Giving permission for one or more of a person's vital organs to be removed so they can be transplanted into another person is known as an organ donation. Permission for an organ donation can be made while a person is living or upon their death. Donating organs can save lives or vastly improve the quality of life for people with failing organs.
Why is there a need for organ donation?
There are thousands of people on a waiting list for organ transplants because they have one or more organs that are failing, yet each year over 1,000 people on the transplant list will die from organ failure, or become too ill to have a transplant. These deaths could be prevented if organs were available for transplantation. Living with organ failure can have a huge impact on the person's lifestyle. Someone with kidney failure, for example, may need to spend many hours every week undergoing kidney dialysis, in which they are attached to a machine that replaces the functions of the kidneys.
While 90% of people living in the UK approve of organ donation, only 28% are registered to make a donation. In addition, an average of only 1 in 100 people will die in circumstances in which it is possible to use their organs for transplanting.
How can you become an organ donor?
In the UK, human organ transplants can take place only if the organs are voluntarily donated. There are several ways you can register to become a donor while you are still living. You can register at the same time as you:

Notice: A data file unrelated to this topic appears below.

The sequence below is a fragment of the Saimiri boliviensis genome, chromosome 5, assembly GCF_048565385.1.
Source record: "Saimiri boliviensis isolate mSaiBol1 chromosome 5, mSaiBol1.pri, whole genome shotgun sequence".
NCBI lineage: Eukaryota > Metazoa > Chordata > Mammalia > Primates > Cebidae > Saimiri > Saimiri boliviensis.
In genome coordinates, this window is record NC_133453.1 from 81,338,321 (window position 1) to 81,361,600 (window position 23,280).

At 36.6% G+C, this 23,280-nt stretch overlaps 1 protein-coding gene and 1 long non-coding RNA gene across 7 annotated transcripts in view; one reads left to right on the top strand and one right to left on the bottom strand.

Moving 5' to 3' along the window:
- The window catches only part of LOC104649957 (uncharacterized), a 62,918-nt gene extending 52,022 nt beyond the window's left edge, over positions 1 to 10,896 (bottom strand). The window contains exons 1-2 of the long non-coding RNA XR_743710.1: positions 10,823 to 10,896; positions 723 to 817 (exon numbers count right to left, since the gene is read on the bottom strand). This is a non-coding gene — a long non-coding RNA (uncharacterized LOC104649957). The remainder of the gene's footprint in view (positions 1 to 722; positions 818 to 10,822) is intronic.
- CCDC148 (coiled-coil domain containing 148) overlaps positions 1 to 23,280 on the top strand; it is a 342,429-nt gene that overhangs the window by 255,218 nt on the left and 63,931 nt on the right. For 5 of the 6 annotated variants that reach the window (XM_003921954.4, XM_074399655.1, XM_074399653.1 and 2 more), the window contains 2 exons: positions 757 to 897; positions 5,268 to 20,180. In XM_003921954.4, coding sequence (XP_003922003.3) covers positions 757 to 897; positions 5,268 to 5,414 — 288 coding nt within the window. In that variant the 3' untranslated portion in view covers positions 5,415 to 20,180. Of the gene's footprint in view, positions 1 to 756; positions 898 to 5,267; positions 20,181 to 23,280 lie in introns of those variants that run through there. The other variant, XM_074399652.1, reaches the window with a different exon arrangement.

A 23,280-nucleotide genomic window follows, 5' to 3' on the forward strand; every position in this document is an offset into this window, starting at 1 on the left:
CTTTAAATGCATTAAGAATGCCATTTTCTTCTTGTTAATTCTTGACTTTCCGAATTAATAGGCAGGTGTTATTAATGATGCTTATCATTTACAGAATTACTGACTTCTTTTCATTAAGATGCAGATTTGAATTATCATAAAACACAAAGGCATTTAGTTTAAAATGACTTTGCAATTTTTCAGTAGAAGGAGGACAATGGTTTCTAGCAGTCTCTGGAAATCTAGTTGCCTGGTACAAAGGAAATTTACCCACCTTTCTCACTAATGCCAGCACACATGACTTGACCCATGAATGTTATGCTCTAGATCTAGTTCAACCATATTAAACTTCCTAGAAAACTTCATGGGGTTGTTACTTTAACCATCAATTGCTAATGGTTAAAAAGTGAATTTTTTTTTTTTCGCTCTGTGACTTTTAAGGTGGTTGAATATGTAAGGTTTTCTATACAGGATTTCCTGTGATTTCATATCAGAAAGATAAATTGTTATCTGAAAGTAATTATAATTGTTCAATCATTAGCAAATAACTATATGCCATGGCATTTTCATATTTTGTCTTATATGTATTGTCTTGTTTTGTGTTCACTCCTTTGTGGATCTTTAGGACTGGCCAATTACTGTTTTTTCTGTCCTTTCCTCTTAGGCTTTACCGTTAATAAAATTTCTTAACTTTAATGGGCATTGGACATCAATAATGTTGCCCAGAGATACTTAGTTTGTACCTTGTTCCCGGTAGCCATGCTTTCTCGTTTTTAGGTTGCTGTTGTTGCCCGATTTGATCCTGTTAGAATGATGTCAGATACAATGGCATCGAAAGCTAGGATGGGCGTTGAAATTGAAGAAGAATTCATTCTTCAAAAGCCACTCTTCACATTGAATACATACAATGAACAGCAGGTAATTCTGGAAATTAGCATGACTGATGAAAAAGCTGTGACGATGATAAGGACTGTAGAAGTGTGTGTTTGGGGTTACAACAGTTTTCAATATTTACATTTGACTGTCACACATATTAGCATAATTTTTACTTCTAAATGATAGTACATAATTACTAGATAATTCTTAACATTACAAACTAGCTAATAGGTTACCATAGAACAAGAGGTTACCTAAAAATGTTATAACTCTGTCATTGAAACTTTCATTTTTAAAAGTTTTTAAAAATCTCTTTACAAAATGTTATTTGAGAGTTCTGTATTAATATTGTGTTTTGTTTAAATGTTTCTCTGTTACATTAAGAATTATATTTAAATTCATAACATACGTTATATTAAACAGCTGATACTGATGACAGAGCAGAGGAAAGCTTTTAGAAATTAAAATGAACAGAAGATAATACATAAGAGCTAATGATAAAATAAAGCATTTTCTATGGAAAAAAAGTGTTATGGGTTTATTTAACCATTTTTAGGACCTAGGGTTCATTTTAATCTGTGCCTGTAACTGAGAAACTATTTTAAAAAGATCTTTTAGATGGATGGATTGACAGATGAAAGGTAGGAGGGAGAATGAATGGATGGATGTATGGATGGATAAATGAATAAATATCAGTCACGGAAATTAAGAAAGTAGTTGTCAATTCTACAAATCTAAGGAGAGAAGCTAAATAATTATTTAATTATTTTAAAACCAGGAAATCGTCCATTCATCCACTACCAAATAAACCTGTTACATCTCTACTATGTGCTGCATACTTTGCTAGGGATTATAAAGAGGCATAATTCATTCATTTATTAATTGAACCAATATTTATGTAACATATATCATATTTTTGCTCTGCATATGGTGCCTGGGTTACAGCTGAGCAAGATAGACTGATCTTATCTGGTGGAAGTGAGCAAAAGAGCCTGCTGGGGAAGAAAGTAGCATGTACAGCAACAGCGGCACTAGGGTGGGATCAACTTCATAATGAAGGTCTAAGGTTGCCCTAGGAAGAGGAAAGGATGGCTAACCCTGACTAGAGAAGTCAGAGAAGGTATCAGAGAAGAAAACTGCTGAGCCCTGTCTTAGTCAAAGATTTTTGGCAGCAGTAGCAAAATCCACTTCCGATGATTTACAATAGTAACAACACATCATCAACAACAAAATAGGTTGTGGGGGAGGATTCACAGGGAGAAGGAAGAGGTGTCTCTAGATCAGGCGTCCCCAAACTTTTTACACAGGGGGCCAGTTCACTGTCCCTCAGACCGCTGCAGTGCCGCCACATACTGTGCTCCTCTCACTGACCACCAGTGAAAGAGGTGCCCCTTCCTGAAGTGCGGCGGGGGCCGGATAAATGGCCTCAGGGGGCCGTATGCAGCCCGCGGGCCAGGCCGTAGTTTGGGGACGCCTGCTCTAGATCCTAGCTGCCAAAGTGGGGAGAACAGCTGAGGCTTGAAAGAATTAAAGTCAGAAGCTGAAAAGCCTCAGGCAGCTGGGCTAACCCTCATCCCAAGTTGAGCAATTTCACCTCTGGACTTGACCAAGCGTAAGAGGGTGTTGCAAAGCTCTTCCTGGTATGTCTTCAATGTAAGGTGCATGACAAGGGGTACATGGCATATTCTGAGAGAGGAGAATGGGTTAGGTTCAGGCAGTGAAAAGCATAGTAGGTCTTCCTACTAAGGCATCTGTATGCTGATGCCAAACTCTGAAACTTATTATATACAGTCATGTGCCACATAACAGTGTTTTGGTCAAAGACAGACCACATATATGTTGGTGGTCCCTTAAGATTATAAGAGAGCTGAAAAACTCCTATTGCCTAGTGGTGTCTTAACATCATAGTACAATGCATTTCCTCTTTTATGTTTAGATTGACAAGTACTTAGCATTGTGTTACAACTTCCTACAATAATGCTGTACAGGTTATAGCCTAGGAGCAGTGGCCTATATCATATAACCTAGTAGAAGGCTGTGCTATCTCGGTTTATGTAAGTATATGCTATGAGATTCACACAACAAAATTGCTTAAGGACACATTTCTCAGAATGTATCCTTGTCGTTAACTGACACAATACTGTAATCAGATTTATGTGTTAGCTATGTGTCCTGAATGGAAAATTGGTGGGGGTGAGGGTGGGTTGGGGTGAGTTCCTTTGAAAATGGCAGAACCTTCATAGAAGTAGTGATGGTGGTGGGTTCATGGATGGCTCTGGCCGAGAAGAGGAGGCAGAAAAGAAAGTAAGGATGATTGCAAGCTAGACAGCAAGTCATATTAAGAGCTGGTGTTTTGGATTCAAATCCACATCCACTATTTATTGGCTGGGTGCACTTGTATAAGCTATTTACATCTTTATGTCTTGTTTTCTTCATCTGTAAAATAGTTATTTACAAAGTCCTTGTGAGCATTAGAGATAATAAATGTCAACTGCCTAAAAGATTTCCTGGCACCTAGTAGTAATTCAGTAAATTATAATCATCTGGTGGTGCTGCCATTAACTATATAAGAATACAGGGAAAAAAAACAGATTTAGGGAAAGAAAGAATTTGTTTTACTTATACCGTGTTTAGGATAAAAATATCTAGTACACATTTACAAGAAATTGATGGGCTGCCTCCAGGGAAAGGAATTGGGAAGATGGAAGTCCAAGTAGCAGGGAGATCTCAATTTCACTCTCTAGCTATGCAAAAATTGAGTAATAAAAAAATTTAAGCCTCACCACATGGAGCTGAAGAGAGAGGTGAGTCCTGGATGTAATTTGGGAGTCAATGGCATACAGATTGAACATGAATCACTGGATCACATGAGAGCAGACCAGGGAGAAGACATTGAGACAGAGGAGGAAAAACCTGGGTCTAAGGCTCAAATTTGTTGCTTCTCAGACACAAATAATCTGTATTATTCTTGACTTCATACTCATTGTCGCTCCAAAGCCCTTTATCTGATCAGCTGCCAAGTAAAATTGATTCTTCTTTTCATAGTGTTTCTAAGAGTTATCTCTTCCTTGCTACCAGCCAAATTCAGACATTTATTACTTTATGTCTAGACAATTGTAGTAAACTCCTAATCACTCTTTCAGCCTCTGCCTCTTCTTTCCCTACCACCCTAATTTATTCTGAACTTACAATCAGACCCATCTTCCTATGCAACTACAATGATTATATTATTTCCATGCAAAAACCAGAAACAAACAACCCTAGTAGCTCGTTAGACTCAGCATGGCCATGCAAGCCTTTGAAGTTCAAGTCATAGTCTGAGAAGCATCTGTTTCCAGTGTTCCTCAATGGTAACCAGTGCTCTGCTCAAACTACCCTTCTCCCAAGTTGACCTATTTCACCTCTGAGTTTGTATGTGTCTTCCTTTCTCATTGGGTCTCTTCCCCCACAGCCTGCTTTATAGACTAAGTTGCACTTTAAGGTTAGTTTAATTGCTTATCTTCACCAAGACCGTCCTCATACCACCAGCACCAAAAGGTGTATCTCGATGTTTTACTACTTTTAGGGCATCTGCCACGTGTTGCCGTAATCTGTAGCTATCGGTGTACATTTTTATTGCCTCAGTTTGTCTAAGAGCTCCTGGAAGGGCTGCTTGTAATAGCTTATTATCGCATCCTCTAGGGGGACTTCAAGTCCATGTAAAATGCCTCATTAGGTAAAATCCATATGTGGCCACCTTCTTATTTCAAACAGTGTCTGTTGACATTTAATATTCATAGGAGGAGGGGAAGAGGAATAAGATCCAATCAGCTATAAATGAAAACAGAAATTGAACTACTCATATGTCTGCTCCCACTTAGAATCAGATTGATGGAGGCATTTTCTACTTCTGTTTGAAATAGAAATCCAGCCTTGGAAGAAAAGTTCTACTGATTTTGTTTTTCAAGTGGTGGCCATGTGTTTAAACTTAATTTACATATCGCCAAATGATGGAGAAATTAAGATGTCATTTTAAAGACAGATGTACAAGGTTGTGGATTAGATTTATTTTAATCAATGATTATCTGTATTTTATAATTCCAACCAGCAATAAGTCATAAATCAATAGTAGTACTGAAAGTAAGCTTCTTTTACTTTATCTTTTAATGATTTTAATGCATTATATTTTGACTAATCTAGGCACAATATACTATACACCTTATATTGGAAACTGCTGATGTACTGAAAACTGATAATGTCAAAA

You can also call the NHS organ donor line: 0300 123 23 23.
In the case of death or approaching death, according to the Human Tissue Authority, someone in a 'qualifying relationship' with you or who has been nominated by you can donate your organs if they believe that would comply with your wishes. However, in Wales, from December 2015, consent can be deemed as given unless the person has opted out.
The National Institute for Health and Care Excellence (NICE) has provided NHS healthcare professionals with guidance on how to obtain permission for organ transplants when someone has died or it has been clearly established that death is inevitable, and how to do so in a compassionate and dignified manner, as well as how to assess the dying patient's best interests.
In which situations can organs be taken for donation?
Depending on the organs involved, there are a couple of situations in which organs can be removed for donation.
Deceased organ donation: Organs can be taken from someone who has brain stem death, where he or she will no longer regain consciousness or the ability to breathe and that person is considered dead. Alternatively, they can be taken from someone who has circulatory death (sometimes referred to as a 'non-heartbeating' donation) after a cardiac arrest, in which the heart and lungs have lost all ability to function and life-support machines take over their functions; without the support of machines, the person will die.